Mayfair: A Neighborhood’s Hope for its Children

Empty tables sit inside the dilapidated Mayfair Memorial Park.]

The Mayfair Memorial Park – chained shut, empty and littered – doesn’t appear to be anything more than the reputation it has in Mayfair – a place for teenagers to get into trouble.

Empty tables sit inside the dilapidated Mayfair Memorial Park.

The Mayfair Civic Association hopes to transform the small park, dedicated to fallen firefighter John Redmond, into a family playground. One major obstacle, the $50,000 price tag for new equipment, stands in the association’s way.
“Right now we’re at $2,500,” said Joe DeFelice, president of the civic association. “We need to get to $50,000. You’d be surprised how much playground equipment costs.”

The old equipment was torn out by the Philadelphia School District, which owns the land the playground sits on. The park, located at Vista Street and Rowland Avenue sits east of the now-shuttered Lincoln High School.

DeFelice and Mayfair residents said there were liability issues with the park, which led the school to shut it down. “There were issues with matting. Some of the equipment seemed to still be in good shape, but they decided to tear it out, I guess, rather than result in a liability,” DeFelice said.

“If they run it correctly, I think it’d be a good thing,” said Leo Casey, a 63-year-old Mayfair resident. “It’s going to give the kids an activity to go to.”

President of the Mayfair Civic Association Joe DeFelice

There’s no shortage of demand for children’s activities in Mayfair, where students pack SEPTA buses each weekday afternoon. The park is a potential outlet, but the process of bringing back the playground is an issue in itself.
The land is owned by the School District, but the Mayfair Civic Association has agreed to raise the money for the equipment, which will then be maintained by the district, which also will take on the legal liability of children hurting themselves.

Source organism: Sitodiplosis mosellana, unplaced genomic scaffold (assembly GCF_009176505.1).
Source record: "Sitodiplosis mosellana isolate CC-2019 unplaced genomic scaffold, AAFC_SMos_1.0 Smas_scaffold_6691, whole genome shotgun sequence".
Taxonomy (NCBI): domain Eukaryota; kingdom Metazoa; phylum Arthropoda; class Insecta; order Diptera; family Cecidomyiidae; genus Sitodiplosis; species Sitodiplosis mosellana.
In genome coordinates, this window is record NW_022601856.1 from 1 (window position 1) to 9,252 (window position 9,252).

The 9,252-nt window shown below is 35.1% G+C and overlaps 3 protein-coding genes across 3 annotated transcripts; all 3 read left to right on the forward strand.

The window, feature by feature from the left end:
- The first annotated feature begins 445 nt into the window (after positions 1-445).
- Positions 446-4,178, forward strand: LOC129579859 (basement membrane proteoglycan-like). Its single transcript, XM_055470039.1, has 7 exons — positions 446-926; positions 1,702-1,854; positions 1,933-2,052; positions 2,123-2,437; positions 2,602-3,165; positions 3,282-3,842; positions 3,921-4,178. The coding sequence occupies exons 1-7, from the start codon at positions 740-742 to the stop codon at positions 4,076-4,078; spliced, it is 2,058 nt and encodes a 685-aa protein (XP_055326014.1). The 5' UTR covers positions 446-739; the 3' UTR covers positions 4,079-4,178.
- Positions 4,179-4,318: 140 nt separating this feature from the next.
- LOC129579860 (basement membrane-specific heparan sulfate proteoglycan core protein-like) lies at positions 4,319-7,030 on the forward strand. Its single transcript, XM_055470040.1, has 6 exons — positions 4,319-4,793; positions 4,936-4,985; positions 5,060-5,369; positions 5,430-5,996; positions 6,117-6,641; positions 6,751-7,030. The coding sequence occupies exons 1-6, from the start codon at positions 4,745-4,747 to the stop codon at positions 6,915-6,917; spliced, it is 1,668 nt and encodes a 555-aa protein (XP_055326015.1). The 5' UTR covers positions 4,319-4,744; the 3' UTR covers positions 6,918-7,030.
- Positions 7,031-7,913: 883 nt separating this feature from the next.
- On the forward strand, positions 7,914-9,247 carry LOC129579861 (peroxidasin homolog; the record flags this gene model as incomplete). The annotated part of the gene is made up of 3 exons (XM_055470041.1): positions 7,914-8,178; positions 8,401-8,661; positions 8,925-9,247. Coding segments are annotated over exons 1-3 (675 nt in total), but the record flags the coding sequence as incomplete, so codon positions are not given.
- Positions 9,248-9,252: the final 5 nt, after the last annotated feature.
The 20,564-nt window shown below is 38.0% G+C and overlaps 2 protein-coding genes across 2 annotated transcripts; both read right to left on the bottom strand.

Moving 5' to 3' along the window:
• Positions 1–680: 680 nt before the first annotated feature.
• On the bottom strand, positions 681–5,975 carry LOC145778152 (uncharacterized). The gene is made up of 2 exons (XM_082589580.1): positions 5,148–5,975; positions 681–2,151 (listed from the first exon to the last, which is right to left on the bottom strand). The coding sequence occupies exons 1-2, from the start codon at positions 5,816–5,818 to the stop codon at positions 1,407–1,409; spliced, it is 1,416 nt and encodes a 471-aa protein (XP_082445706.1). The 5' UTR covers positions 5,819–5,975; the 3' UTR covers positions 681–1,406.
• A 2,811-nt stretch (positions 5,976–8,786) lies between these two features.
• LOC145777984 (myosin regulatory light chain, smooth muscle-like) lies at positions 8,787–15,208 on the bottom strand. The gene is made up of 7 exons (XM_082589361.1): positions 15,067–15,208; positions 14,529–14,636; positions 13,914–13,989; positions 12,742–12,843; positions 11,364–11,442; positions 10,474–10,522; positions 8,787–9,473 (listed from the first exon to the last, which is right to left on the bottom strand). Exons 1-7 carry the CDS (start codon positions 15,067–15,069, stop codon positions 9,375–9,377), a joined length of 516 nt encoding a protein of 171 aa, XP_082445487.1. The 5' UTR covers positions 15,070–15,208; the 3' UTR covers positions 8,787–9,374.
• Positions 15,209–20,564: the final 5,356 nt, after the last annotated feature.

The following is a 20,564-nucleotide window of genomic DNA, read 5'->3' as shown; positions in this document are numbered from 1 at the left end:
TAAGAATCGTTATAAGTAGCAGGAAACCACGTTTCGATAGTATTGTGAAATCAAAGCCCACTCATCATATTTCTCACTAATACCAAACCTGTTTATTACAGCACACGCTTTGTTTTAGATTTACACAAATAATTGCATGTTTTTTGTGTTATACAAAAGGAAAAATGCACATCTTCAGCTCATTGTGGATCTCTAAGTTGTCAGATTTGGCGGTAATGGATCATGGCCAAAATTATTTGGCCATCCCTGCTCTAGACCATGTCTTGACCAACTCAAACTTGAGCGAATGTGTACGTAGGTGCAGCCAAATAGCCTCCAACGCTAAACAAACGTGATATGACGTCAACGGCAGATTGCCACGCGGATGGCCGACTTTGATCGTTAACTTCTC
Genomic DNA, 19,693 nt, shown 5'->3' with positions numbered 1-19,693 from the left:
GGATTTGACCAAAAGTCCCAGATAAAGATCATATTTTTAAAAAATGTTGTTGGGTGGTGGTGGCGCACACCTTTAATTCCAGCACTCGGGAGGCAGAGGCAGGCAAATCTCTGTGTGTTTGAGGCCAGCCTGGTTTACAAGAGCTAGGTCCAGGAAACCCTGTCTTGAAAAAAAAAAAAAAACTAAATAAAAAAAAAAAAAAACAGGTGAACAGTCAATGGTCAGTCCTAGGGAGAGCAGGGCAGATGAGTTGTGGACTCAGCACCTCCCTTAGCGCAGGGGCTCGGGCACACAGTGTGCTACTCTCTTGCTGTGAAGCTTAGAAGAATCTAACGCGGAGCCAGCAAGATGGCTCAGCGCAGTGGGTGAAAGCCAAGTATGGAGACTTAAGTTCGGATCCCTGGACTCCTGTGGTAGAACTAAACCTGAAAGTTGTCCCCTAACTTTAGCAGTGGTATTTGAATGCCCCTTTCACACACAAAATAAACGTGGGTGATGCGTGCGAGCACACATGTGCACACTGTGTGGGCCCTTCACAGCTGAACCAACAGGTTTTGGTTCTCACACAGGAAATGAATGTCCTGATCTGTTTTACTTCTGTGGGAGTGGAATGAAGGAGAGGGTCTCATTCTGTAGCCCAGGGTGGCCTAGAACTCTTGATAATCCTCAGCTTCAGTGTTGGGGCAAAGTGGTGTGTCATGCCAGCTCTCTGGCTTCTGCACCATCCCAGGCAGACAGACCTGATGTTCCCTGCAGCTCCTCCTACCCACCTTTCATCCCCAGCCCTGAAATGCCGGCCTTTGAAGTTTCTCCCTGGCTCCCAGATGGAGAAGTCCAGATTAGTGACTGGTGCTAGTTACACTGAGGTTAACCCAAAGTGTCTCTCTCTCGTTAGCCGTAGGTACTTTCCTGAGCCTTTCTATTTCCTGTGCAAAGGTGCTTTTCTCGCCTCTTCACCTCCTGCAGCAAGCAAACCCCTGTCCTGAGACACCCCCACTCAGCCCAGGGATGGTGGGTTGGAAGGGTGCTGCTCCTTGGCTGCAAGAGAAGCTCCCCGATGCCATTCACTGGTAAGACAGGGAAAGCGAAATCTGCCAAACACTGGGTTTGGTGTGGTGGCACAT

The latter piece of the deal is particularly relevant, as the playground’s downfall – liability issues – was brought to the district’s attention after a young girl fell and hurt herself, DeFelice and others said.

Leo Casey has lived in Mayfair for six years.

The future may be brighter for Mayfair Memorial Playground, especially if the Civic Association can snag several crucial grants. DeFelice has been in talks with The Home Depot about a possible $5,000 grant for store credit. Another possible source of funding is KaBOOM!, a playground funding and advocacy organization, which has several grants for neighborhood associations trying to rebuild their public spaces.

Barring those grants, though, the park’s rebirth depends on the contributions of residents and businesses in Mayfair, where the benefit of a playground is facing a daunting price tag.

1 Comment

  1. I have an idea of how to get some equipment. If you look around the neighborhood, many of the houses with children have jungle gyms and all kinds of plastic play equipment on their front lawns. If we could get some of the owners whose children have outgrown the equipment or just don’t use it anymore to donate it that could help. I understand the equipment that the MCA is looking for is much more sturdy and permanent, but this could be a start. If people see life coming back to the playground they may be more inclined to help improve it. Another way to raise funds could be through the hundreds of people who walk by the playground almost every day (not so much when it rains or is cold). Each day many people walk around this section of Pennypack Park from Rowland Ave to Lexington Ave by way of either Rhawn St or Ryan Ave. This is particularly true on summer evenings. If we could get some youngsters to ask them for donations or sponsorships in order to improve the playground I am sure people who see the park regularly would be gracious enough to help. Not to mention if they help pay for the equipment, they would feel a responsibility to help protect it as well becuase it is partially theirs. So if they are walking by and see something out of order they would be more inclined to report it instead of letting someone else deal with it. Just some ideas, hope it helps.

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